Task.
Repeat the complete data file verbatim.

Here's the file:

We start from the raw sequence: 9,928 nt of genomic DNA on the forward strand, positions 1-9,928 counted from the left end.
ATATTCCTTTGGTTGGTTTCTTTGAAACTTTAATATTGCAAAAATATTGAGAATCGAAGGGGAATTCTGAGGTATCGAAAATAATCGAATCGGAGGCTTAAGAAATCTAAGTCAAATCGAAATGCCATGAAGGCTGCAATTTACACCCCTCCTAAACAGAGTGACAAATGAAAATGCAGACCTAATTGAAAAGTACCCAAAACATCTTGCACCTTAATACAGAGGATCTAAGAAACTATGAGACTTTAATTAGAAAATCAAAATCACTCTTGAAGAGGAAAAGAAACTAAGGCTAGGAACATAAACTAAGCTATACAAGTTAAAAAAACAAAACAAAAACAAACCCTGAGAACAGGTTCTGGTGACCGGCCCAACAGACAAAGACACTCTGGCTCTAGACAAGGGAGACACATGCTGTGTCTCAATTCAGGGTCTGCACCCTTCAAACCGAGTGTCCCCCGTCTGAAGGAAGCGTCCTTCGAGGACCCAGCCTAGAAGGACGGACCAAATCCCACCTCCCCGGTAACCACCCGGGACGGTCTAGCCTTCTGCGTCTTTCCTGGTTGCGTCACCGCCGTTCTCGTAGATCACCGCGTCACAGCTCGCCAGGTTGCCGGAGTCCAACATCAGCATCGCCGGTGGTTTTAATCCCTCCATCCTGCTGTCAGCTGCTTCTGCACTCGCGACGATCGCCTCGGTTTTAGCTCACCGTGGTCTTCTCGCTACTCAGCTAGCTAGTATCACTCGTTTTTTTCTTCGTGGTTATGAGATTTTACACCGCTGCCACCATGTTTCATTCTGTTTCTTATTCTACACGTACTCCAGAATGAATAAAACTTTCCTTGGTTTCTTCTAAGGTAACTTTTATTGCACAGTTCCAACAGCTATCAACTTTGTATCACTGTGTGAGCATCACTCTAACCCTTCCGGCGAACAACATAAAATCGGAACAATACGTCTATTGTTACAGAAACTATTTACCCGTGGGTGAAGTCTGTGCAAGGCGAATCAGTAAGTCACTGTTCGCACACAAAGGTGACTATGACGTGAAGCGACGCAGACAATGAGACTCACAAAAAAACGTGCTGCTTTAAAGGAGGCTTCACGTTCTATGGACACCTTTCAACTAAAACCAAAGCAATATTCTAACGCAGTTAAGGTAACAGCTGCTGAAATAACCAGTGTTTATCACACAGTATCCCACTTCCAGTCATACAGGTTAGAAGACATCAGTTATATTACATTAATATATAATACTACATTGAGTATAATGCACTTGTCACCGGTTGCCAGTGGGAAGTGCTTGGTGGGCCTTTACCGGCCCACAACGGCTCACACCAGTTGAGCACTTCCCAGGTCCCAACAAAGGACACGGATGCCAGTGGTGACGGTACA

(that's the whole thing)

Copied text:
We start from the raw sequence: 9,928 nt of genomic DNA on the forward strand, positions 1-9,928 counted from the left end.
ATATTCCTTTGGTTGGTTTCTTTGAAACTTTAATATTGCAAAAATATTGAGAATCGAAGGGGAATTCTGAGGTATCGAAAATAATCGAATCGGAGGCTTAAGAAATCTAAGTCAAATCGAAATGCCATGAAGGCTGCAATTTACACCCCTCCTAAACAGAGTGACAAATGAAAATGCAGACCTAATTGAAAAGTACCCAAAACATCTTGCACCTTAATACAGAGGATCTAAGAAACTATGAGACTTTAATTAGAAAATCAAAATCACTCTTGAAGAGGAAAAGAAACTAAGGCTAGGAACATAAACTAAGCTATACAAGTTAAAAAAACAAAACAAAAACAAACCCTGAGAACAGGTTCTGGTGACCGGCCCAACAGACAAAGACACTCTGGCTCTAGACAAGGGAGACACATGCTGTGTCTCAATTCAGGGTCTGCACCCTTCAAACCGAGTGTCCCCCGTCTGAAGGAAGCGTCCTTCGAGGACCCAGCCTAGAAGGACGGACCAAATCCCACCTCCCCGGTAACCACCCGGGACGGTCTAGCCTTCTGCGTCTTTCCTGGTTGCGTCACCGCCGTTCTCGTAGATCACCGCGTCACAGCTCGCCAGGTTGCCGGAGTCCAACATCAGCATCGCCGGTGGTTTTAATCCCTCCATCCTGCTGTCAGCTGCTTCTGCACTCGCGACGATCGCCTCGGTTTTAGCTCACCGTGGTCTTCTCGCTACTCAGCTAGCTAGTATCACTCGTTTTTTTCTTCGTGGTTATGAGATTTTACACCGCTGCCACCATGTTTCATTCTGTTTCTTATTCTACACGTACTCCAGAATGAATAAAACTTTCCTTGGTTTCTTCTAAGGTAACTTTTATTGCACAGTTCCAACAGCTATCAACTTTGTATCACTGTGTGAGCATCACTCTAACCCTTCCGGCGAACAACATAAAATCGGAACAATACGTCTATTGTTACAGAAACTATTTACCCGTGGGTGAAGTCTGTGCAAGGCGAATCAGTAAGTCACTGTTCGCACACAAAGGTGACTATGACGTGAAGCGACGCAGACAATGAGACTCACAAAAAAACGTGCTGCTTTAAAGGAGGCTTCACGTTCTATGGACACCTTTCAACTAAAACCAAAGCAATATTCTAACGCAGTTAAGGTAACAGCTGCTGAAATAACCAGTGTTTATCACACAGTATCCCACTTCCAGTCATACAGGTTAGAAGACATCAGTTATATTACATTAATATATAATACTACATTGAGTATAATGCACTTGTCACCGGTTGCCAGTGGGAAGTGCTTGGTGGGCCTTTACCGGCCCACAACGGCTCACACCAGTTGAGCACTTCCCAGGTCCCAACAAAGGACACGGATGCCAGTGGTGACGGTACA